“Portrait of Picasso” by Salvador Dali – on the one hand, a sarcastic satire, on the other – a tribute to the great Spaniard, whom Dali admired, despite their numerous differences.
Dali crowned Picasso with a crown, as if he had been carved from the rough stone of the coastal cliffs of Cadaques. But the massive tiara hovers in the air, not burdening the owner’s head. Picasso is endowed with a woman’s breast: in the paintings of Dali, this attribute, as a rule, indicates the antipathy that the artist nourishes for the character.
In the hollow between the sagging, flowing down breasts, the edelweiss flower is visible, casting a clear shadow. The hair of Picasso is weaved into a braid, which in its shape resembles a snake. This snake pierces through the character’s head, peeking out of his mouth. The head of the viper ends in a stylized spoon, in which lies a tiny mandolin. Dali gave the “portrait” of his idol and age-old rival a kind of sculptural bust, mounted on a pedestal. On the base of the sculpture lies a lone red flower. Mandolin and flower are symbols of art.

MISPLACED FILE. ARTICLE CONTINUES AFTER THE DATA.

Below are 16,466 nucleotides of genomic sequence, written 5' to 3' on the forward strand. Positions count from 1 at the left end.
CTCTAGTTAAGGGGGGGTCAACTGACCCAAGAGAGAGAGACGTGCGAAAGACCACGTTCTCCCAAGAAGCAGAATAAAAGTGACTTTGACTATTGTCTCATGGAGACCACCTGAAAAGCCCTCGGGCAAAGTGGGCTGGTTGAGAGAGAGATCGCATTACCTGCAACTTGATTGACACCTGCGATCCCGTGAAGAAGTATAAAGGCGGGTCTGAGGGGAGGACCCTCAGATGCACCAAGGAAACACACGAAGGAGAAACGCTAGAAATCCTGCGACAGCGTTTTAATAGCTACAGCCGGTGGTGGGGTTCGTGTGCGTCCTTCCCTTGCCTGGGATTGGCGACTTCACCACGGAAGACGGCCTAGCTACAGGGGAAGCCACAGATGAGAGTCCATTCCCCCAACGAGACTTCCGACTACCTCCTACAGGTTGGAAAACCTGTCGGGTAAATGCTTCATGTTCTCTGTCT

Picasso had a huge impact on Dali, and he could not help but recognize this influence and not give the Spaniard a tribute, despite the misunderstanding and complex relationships of the two great artists of the twentieth century. Surprising and funny, but this sarcastic allegory has some portrait resemblance to its prototype.
How could a face twisted with a grimace with empty eyes, stuck out with tongue, mutton horns, an ugly outgrowth instead of a nose can be associated with the face of Picasso, a riddle that Dali has repeatedly amazed and shocked spectators. But the solution of it, undoubtedly, lies in the filigree painting technique of the master.